Cutting-Edge Scientific Studies Worth Knowing About
Scientists are a prolific bunch. There are over 240,000 studies taking place worldwide right now—and those are the ones registered with the National Institutes of Health.
It would take a PhD in time management to sort through them all, so RealClearLife did some of our own research for you. Below are six fascinating ones that might’ve slipped under the radar:
Baby boomers don’t work harder than younger generations
Social psychologists have pointed to the Protestant work ethic of the baby boomer generation as a key role in American economic growth during the 20th century, according to UPI. Several studies have compared the work ethic of various generations and all have come away with mixed results. Research published in the Journal of Business and Psychology looked at 77 different studies that comprised 105 different measurements of work ethic, finding no discernible difference in the work ethic of various generations.
Children have better relationships with their pets than with their brothers or sisters
Oh, brother. Researchers from the University of Cambridge found that children had better relationships with their pets than they did with their siblings. To further strain the familial bonds, it turns out kids gained more satisfaction from those relationships with their pets as well. “Even though pets may not fully understand or respond verbally, the level of disclosure to pets was no less than to siblings,” said Matt Cassels, the lead researcher. “The fact that pets cannot understand or talk back may even be a benefit as it means they are completely non-judgmental.”
Giraffes are four distinct species, not one
Biologists have long considered giraffes to be one species, but made of smaller groups called subspecies. Naturally, they were shocked when DNA analysis revealed they were wrong. In fact, when Julian Fennessy and his research team analyzed the giraffes’ genetic make-up, some had greater differences in their DNA than brown bears and polar bears have. Research published Current Biology detail the quartet of new species—Masai giraffe, reticulated giraffe, southern giraffe, and northern giraffe.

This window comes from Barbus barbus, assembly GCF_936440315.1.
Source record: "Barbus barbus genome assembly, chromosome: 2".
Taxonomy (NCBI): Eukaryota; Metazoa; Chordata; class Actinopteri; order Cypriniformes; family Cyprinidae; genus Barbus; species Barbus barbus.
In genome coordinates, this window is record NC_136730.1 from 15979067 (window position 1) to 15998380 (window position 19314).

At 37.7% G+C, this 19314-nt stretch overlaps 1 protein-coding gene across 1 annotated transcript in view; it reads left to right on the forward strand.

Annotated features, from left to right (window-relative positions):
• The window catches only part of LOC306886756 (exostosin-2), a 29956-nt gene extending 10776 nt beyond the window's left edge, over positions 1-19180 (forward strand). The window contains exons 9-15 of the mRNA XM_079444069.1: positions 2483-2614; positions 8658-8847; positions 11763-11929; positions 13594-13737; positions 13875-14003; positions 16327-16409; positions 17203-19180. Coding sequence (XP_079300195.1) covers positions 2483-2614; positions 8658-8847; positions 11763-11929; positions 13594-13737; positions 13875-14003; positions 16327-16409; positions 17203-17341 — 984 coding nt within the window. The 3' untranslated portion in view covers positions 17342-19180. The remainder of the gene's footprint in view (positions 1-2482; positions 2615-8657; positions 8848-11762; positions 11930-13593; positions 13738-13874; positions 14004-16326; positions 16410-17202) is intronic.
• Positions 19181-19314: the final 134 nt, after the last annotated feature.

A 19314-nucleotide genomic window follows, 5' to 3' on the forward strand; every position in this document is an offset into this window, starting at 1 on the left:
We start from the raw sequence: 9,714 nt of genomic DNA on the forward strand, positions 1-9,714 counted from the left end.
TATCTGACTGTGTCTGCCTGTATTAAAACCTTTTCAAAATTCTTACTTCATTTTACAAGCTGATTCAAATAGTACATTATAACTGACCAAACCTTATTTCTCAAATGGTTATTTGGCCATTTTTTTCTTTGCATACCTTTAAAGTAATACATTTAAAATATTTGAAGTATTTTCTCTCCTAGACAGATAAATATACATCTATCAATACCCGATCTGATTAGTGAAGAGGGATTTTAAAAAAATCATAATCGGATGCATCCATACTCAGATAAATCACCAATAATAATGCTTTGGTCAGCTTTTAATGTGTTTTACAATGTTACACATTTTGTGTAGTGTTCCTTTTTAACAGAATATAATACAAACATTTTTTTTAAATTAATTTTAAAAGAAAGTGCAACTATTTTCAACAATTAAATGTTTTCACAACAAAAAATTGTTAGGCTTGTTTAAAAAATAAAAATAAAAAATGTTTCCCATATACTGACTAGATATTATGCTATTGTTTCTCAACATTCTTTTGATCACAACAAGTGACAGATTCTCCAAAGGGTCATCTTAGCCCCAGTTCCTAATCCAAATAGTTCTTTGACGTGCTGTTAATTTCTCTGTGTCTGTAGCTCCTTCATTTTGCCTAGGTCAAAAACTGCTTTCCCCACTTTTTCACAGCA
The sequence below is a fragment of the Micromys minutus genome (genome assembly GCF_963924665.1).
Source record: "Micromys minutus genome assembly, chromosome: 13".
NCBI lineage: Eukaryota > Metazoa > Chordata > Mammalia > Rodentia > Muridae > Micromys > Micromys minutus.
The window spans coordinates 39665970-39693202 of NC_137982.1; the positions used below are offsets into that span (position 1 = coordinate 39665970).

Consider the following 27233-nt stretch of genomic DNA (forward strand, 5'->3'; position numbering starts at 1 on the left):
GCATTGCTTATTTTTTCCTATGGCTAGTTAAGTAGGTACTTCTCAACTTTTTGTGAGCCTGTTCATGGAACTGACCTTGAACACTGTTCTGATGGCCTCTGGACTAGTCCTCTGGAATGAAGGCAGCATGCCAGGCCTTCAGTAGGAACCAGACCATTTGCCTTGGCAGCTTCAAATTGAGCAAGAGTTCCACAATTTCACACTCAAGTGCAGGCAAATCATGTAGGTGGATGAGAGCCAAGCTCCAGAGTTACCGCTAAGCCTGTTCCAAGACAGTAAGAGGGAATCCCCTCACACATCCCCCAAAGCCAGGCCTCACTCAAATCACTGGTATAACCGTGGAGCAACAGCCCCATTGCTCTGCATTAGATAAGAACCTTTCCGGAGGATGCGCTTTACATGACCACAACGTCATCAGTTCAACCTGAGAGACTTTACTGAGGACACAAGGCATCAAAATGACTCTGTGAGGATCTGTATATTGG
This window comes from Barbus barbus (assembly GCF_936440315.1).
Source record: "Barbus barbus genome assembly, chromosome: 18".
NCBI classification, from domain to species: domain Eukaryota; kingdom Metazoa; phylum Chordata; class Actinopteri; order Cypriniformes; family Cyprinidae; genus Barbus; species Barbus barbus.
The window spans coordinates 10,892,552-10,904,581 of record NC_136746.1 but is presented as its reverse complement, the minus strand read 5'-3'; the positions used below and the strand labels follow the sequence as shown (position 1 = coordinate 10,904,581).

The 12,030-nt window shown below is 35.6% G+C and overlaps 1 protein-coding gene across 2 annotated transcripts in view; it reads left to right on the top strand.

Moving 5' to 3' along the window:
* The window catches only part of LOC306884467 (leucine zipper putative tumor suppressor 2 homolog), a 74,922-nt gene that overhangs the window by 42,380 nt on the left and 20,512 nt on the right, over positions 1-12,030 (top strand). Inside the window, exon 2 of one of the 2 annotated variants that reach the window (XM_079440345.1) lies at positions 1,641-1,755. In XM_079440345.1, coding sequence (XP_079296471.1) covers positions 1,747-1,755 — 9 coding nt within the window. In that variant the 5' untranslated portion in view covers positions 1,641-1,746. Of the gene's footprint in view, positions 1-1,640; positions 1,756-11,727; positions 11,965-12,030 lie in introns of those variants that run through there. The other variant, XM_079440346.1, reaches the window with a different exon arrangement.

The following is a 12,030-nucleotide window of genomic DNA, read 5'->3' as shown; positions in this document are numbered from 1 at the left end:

Being rude to doctors could lead to major errors
Doctors have a tough job, especially when they have to deliver bad news. Emotions naturally run high and they run even higher when children are in involved. New research demonstrated rudeness could have “devastating effects on medical performance,” the study’s lead author University of Florida management professor Amir Erez said. The study, which was based on simulations, suggested doctors made 40 percent more errors after parents were rude to them prior to conducting surgery on their infant children. The findings were published in Pediatrics.
Dragonfly wings shred bacteria
Especially in hospitals, bacteria-killing surfaces are a field of material design that’s gaining attention. One type is nanotextured surfaces, which are basically tiny “beds of nails.” Black silicon, for instance, is thought to work by puncturing the cell walls of bacteria. However, Australian and Nigerian researchers examined the wings of dragonflies—another example of a nanotextured surface—at the molecular scale to discover something different. In their finding, published in Applied Materials and Interfaces, the study says the dragonfly wing’ tiny “beds of nails” have adhesive forces that use shear forces to physically rip bacteria apart.
Biggest divorce factor: husband’s employment status
Whether it’s spending habits or who pays the bills, it seems like there’s always something for married couples to disagree on. This Harvard study might settle that, though. After examining 46 years of data, sociologist Alexandra Killewald found that marriages a third more likely to break up if the husband isn’t employed full time. On a given year, husbands without a full-time position have a 3.3 percent chance of getting dumped, compared to those with a full-time job (they’ve got a 2.3 percent chance).
The study contained some interesting factoids about chores, too. Couples married before 1975 were more likely to get divorced if they split chores evenly. Since than year, however, the husband’s job has been the biggest factor. Killewald also found that the couple’s income or the wife’s economic independence weren’t much of a factor. Read the study, published in the American Sociological Review, here.